An apocalyptic road trip brings two sisters together in Brendan Ritchie’s Eta Draconis.

Brendan Ritchie’s Eta Draconis is a grounded and heartfelt exploration of searching for a future in a world that feels like it has none.

Elora has just finished high school in her hometown of Esperance, Western Australia. Her older sister Vivienne, already attending university in the city, has been home for the summer holidays and they are driving back to the city together so Elora can start at university. But since they were young, the meteor Eta Draconis has been raining down upon the earth, showers filling the sky with lights and destroying homes, roads, and livelihoods with falling debris and shockwaves. It was also the catalyst for their family’s move from the city to Esperance in the first place, and when the bond between Elora and Vivienne began to wane.

Despite the danger, and their strained relationship, the sisters start out on their long road trip across the southernmost part of the state, a vast but sparsely-populated land full of small towns, dusty farms, and people who were already struggling before Draconis turned the world upside down. And in this world of random destruction, intermittent communication, and violent uncertainty, who is Elora to go to university and seek a future that may never eventuate? And how can she recover the connection with her sister, who lives as though Draconis never started falling, ploughing ahead into a future that only she can seem to see?

Elora is coming of age in a pressure cooker of fear, where no one is certain of anything. As she and Vivienne travel the bare highways and brown farmland from Esperance to Ravensthorpe to Lake Grace to Wagin, they witness the panicked flight of families from the city to the forest, the desert, the coast, as though being able to see the horizon will control the randomness of the universe. As their journey is delayed, detoured, and stripped of any certainty, Ritchie explores every difficult question that young adults cycle through when looking at different versions of their future.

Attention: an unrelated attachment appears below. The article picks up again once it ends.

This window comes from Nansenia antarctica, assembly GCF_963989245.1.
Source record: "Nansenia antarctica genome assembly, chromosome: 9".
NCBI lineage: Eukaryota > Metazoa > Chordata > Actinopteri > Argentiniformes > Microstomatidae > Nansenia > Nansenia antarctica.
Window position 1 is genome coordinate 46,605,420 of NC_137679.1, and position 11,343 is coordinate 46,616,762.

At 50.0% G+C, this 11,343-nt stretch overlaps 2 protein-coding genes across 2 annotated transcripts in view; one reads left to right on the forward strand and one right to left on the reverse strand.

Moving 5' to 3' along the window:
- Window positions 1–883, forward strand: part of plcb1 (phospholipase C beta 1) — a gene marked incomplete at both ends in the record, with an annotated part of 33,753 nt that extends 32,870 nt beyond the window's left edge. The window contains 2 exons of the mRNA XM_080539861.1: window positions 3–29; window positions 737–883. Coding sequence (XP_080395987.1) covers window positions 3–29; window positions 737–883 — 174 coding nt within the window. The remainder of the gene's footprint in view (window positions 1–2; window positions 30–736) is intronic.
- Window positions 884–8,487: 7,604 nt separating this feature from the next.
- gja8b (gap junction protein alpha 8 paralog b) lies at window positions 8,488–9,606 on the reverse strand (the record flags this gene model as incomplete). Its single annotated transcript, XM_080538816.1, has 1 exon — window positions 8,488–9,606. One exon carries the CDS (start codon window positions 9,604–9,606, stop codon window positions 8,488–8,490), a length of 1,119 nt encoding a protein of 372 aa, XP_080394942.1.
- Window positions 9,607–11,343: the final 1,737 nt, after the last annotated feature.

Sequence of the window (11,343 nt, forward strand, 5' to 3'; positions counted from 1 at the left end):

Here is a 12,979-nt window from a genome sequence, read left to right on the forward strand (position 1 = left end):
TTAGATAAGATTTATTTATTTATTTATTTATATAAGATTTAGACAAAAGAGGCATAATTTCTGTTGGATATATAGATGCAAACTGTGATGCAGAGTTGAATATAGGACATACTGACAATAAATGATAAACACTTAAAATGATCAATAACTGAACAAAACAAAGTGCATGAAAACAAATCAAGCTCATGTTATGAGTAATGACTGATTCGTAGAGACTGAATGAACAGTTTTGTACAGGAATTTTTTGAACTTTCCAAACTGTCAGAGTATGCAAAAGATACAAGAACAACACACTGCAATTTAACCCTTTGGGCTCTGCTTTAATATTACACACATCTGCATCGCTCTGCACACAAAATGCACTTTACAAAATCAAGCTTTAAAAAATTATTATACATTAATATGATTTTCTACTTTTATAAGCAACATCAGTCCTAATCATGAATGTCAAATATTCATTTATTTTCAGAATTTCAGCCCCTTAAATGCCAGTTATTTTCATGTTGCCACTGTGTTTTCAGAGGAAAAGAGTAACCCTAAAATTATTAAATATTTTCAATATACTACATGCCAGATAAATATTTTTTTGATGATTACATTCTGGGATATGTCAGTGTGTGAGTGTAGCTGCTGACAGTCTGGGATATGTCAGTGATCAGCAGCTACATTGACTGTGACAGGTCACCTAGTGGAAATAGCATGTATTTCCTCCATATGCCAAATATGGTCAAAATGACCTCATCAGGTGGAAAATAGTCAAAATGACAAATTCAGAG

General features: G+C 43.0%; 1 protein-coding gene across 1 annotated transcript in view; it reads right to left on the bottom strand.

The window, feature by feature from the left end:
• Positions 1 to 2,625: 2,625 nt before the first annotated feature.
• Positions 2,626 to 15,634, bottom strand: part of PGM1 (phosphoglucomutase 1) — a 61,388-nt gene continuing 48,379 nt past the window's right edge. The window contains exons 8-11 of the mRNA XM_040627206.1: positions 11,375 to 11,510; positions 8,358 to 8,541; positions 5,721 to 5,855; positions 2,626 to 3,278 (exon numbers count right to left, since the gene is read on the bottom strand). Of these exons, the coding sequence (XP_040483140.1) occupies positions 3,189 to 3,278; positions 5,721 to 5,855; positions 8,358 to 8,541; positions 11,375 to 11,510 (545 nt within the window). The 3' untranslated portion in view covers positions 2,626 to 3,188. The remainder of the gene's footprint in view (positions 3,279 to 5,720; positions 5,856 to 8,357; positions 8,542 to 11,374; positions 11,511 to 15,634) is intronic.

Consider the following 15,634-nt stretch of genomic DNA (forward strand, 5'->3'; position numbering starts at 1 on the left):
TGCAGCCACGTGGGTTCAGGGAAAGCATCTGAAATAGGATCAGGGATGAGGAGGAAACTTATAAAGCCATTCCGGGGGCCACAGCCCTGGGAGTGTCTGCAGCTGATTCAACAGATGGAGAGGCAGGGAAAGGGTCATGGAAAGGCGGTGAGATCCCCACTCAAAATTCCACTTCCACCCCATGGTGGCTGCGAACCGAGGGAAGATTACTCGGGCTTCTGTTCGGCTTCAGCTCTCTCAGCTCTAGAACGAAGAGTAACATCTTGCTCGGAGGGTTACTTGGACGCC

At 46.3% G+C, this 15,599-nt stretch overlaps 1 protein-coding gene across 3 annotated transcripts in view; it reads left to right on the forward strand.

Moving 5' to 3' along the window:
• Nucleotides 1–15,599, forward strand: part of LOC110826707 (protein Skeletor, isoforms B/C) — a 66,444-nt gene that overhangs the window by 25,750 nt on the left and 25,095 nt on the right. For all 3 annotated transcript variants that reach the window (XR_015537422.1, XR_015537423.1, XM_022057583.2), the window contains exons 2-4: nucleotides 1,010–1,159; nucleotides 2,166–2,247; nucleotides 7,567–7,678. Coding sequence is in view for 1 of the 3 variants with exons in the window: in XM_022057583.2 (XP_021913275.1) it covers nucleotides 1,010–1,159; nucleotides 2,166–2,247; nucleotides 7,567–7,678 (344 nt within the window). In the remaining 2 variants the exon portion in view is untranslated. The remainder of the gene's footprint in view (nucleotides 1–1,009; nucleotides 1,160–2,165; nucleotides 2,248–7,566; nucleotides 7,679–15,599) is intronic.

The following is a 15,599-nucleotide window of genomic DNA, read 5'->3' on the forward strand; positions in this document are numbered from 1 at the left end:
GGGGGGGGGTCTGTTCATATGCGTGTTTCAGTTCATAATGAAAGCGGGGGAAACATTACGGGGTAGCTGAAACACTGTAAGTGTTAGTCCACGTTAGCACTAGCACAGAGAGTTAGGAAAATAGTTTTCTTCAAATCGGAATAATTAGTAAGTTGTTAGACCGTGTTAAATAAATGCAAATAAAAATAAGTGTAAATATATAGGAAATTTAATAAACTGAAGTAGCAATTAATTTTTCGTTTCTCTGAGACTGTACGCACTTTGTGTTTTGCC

Eta Draconis is a brilliantly-crafted, deeply-considered work that studies this immense, beautiful, lonely corner of the world through the eyes of someone on the cusp of the rest of their life. The story is deep and grounded, filled with unique insight into the terrifying process of leaving behind not just a childhood, but a hometown community, a way of life, and the comfort of the familiar, for something unknown and alienating, and having no sense of certainty that it is the right decision.

West Australian readers in particular will love this story, but it is also relevant to anyone who has felt uncertain about the future, or who has wandered the many lonely roads of the Great Southern and wondered what might lie at the end of them.

This review was first published on AU Review.

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